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Justice Prevails for State's First Female Attorney

Los Angeles | L.A. THEN AND NOW

February 03, 2002|CECILIA RASMUSSEN | TIMES STAFF WRITER

Los Angeles' female lawyers are likely to feel a special satisfaction Friday when U.S. Supreme Court Justice Sandra Day O'Connor, the first woman on the nation's highest court, officially renames the downtown Criminal Courts Building after California's first female attorney.

The christening of Clara Shortridge Foltz Criminal Justice Center is a testament to the tenacity of the woman who is credited with multiple firsts in the profession and who paved the way for the thousands of women who followed her.

Foltz was the first woman admitted to the state's first law school, the first woman to practice law in California, the first female notary public in the state, the first woman to serve as deputy district attorney in Los Angeles County, the founder of the public defender system in the United States and a determined suffragist.

Clara Shortridge was 15 when she eloped with Iowa farmer Jeremiah Foltz in 1865. Seven years later, she had given birth to three of her five children when her husband, desperate for work, pulled up stakes and set out for Portland, Ore., where he found a clerk's job at starvation wages.

She had to start a dressmaking business to make ends meet. But when the local sheriff took her sewing machine to pay her husband's debts, and no attorney would argue her case, her desperation turned into the anger that would lead her first to the women's suffrage movement and later into law.

She was pregnant with her fifth child when she and her family moved in 1875 to San Jose, where her husband sold real estate. But he soon abandoned her and the children, taking with him what little money they had to spend on train fare to Oregon to see another woman. She divorced him.

As the sole breadwinner, she began earning speaking fees, lecturing on suffrage.

"Did God fail in his last crowning work when he made woman, that she is not the equal of man? Genius, talent, hard labor know no sex," she said in her standard speech.

Her orator's gifts and passion for the limelight only whetted her appetite for learning.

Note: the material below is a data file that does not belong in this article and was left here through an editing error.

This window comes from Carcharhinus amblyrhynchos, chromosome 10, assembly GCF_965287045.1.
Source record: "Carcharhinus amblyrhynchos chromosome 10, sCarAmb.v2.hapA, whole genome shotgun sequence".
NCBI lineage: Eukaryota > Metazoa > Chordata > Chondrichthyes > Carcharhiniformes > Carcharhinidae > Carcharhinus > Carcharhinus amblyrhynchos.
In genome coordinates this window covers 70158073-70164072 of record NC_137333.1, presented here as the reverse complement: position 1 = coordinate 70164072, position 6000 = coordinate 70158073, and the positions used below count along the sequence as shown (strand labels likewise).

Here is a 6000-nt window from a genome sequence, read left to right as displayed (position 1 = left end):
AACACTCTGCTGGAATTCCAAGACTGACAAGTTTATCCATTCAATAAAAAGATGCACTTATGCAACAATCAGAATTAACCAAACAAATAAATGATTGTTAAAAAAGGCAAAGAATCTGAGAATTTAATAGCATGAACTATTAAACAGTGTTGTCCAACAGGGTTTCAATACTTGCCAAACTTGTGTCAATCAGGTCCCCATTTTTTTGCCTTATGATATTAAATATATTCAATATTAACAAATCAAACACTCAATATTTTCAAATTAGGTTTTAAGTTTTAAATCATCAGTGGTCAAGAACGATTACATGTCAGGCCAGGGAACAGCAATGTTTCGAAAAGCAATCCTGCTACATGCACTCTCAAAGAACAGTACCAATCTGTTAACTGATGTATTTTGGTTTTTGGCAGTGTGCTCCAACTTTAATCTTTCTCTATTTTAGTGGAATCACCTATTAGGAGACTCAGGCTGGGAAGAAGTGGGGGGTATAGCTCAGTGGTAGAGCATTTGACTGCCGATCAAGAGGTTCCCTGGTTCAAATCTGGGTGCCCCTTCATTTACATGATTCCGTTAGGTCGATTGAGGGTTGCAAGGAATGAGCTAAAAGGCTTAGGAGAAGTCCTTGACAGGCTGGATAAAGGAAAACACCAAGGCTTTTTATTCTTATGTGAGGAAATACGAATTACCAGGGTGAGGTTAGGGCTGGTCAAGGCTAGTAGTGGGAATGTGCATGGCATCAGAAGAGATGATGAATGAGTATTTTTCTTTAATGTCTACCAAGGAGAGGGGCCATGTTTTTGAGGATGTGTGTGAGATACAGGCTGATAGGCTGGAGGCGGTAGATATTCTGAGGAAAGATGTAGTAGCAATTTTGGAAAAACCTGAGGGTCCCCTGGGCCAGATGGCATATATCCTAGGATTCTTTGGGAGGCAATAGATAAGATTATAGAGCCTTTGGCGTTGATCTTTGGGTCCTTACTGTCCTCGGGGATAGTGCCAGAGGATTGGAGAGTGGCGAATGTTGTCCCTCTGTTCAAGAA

Determined to earn a better living, one that would also help her in her struggle for women's rights, she began reading lawbooks. She found that the only prerequisites to joining the state bar were that an applicant be a 21-year-old white male citizen of good moral character and possess the necessary "learning and ability."

Because her ability was as great as her ambition, she took action. She and suffragist Laura deForce Gordon, the publisher of a small newspaper in Northern California, drafted the "Woman Lawyer's Bill," substituting "person" for "white male" in the state code provision. Though women were not allowed to vote, the two found an influential politician to get their measure before the Legislature.

When her bill came to a vote in 1878, Foltz made the trip to Sacramento in the caboose of a cattle train, her pockets empty except for hard biscuits and boiled eggs she had brought with her.

"The bill met with a storm of opposition such as had never been witnessed upon the floor of a California Senate," she wrote in her autobiography. "Narrow-gauge statesmen grew as red as turkey gobblers mouthing their ignorance against the bill, and staid old grangers who had never seen the inside of a courthouse seemed to have been given the gift of tongues and then delivered themselves of maiden speeches eloquent with nonsense."

Opponents said they feared that a female lawyer's "seductive and persuasive arts" would sway juries. When they were lawyers, women would next demand to become jurors and even judges. Others painted a picture of a female lawyer blushing and stammering when she had to cross-examine a witness on a sexual matter.

In March 1878, with the help of Assemblyman Grove L. Johnson, the father of future progressive Gov. Hiram Johnson, the bill passed by two votes. But if Gov. William Irwin did not sign it before midnight the next day, it was doomed to die.

Not to be deterred, Foltz slipped past two guards, entered Irwin's office and persuaded him to sign.

Then she hit the lawbooks again and, in a flurry of publicity, passed a three-hour oral bar exam and became California's first female lawyer.

After winning several cases involving divorce and larceny, she realized that she needed formal legal schooling. She and Gordon enrolled at the University of California's Hastings Law School, to the jeers and mockery of the young male students.

In class, when Foltz coughed or turned a page or moved her chair, her classmates did the same. On the third day, the women were told to leave. They sued.

In court, the school's attorney complimented her on her grace and beauty but said female lawyers were dangerous to justice because "an impartial jury would be impossible when a lovely lady pleaded the case of the criminal."

Broader education, he argued, "would make a woman less womanly" and thus "destroy our homes." He contended that a feminine presence might be distracting to "serious male students."

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